Understanding Exclusion

by See Change Ambassador, Sonia Moloney

 

As I sit down to write this, I feel a sense of discomfort. Because while I can say exclusion happens less and less, it still happens.  

I’ve been through feeling excluded and, to be honest, it is one of the worst things you can go through. Exclusion in my own words means that you’re not accepted due to something out of your control. In this case, a mental health condition.  

Because of your mental health condition, when you do face exclusion it can and does make you feel like you did something wrong. 

It makes you feel like you’ll never be accepted. You’re too anxious. You’re too much of a perfectionist, you’re weird, not normal. Self-exclusion is when you tell yourself stories; you believe them and so then you stay away from situations in which you think you won’t be accepted or understood. With anxiety, I deal with thoughts like that daily. But the hardest part is when you push yourself out of your comfort zone and you’re not accepted or understood by other people, be it a friendship group for example. 

In my case, I can’t go to certain places because it can trigger a panic attack, like places with huge crowds or restaurants I’m not comfortable with due to anxiety around food. I tried to explain that to my friends and I was made to feel unwelcome and I wasn’t invited out again.  

The damage that exclusion can cause to someone’s mental health is huge. They fear being excluded again. It may increase their anxiety or mental health condition when they are in a similar situation – making it even harder than it was before to face it. They can withdraw completely. It’s a horrible situation to be put into and nobody deserves that. I know a lot of people will blame themselves. If you have been in that situation try not to blame yourself, it’s not your fault.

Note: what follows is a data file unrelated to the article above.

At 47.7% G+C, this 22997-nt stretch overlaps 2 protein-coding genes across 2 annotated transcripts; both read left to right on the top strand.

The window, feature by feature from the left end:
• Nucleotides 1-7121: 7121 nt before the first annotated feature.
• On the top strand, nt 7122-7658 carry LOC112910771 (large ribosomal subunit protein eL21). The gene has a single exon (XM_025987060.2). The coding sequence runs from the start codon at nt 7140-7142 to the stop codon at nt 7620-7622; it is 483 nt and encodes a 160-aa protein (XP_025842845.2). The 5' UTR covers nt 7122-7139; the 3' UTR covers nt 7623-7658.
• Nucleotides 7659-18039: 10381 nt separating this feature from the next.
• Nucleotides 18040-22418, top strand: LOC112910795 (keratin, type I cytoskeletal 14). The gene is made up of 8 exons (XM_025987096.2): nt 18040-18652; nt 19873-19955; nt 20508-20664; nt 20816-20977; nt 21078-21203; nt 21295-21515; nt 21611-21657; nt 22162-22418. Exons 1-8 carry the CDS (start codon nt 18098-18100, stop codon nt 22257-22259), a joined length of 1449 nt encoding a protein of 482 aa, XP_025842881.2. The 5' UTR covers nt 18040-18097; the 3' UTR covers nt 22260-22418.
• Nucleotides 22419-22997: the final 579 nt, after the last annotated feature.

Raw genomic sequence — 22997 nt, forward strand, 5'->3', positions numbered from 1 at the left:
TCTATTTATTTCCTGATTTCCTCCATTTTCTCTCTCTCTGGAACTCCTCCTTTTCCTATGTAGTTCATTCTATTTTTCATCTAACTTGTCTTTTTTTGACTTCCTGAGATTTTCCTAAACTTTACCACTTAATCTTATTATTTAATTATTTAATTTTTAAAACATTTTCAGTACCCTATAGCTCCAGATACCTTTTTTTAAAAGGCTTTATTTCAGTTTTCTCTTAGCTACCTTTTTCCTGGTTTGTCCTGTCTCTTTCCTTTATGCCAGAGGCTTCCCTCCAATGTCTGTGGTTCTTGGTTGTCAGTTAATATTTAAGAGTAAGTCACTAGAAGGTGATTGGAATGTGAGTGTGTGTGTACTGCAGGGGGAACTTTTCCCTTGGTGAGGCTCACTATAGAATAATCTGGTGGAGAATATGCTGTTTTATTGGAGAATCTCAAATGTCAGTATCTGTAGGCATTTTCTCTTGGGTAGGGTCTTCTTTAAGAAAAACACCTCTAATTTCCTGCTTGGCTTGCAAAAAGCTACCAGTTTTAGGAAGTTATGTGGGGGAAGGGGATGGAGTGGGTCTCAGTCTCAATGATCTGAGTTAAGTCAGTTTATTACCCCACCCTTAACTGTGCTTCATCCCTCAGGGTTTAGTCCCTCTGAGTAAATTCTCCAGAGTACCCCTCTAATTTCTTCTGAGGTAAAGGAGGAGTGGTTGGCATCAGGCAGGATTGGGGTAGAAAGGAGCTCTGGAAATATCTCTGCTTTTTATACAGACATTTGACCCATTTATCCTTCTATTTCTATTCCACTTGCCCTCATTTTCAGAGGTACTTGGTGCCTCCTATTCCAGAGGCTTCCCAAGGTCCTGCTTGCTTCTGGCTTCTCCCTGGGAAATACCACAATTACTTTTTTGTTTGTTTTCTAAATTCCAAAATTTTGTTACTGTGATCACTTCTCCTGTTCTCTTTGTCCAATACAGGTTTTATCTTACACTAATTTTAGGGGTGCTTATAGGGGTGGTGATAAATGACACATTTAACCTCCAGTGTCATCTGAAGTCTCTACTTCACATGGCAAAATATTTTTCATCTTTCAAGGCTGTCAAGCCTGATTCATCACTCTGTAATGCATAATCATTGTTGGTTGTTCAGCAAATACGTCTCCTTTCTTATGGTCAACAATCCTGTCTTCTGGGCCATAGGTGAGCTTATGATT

For me when I face exclusion I draw on times when I’ve been accepted. Right now I have an amazing bunch of friends who helped me by being understanding. For example, I got a text yesterday and my friend had asked which restaurant I was comfortable going to – they were both the same restaurant just in different locations. You may not realise how big a thing that was for me knowing I have a friend who considers that stuff. But coming from a past time where friends didn’t even want to invite me again because I couldn’t go to certain places, that’s a huge difference. It makes me feel like my mental health condition isn’t an issue. I’m just me and that’s accepted.  

Or the time where I was invited to my friend’s party she told me to wear whatever I felt comfortable with and I could leave when I felt uncomfortable – be that 20 minutes after arriving or whenever I wanted to leave. Her key focus was that I could enjoy the party but also feel comfortable. These again seem like little things but these are key to help someone feel included.  

We all have a responsibility to educate ourselves on mental health. Educating ourselves is key to not only stopping exclusion from happening but also stopping the stigma around mental health. 

 


If you are having a tough time at the moment and need to reach out for support, please contact any of the following

Shine: phil@shine.ie

 

Samaritans: 116123

 

Pieta House: 1800 247 247

 

YourMentalHealth.ie: 1800 742 444

Related Posts

See Change
Accessibility
X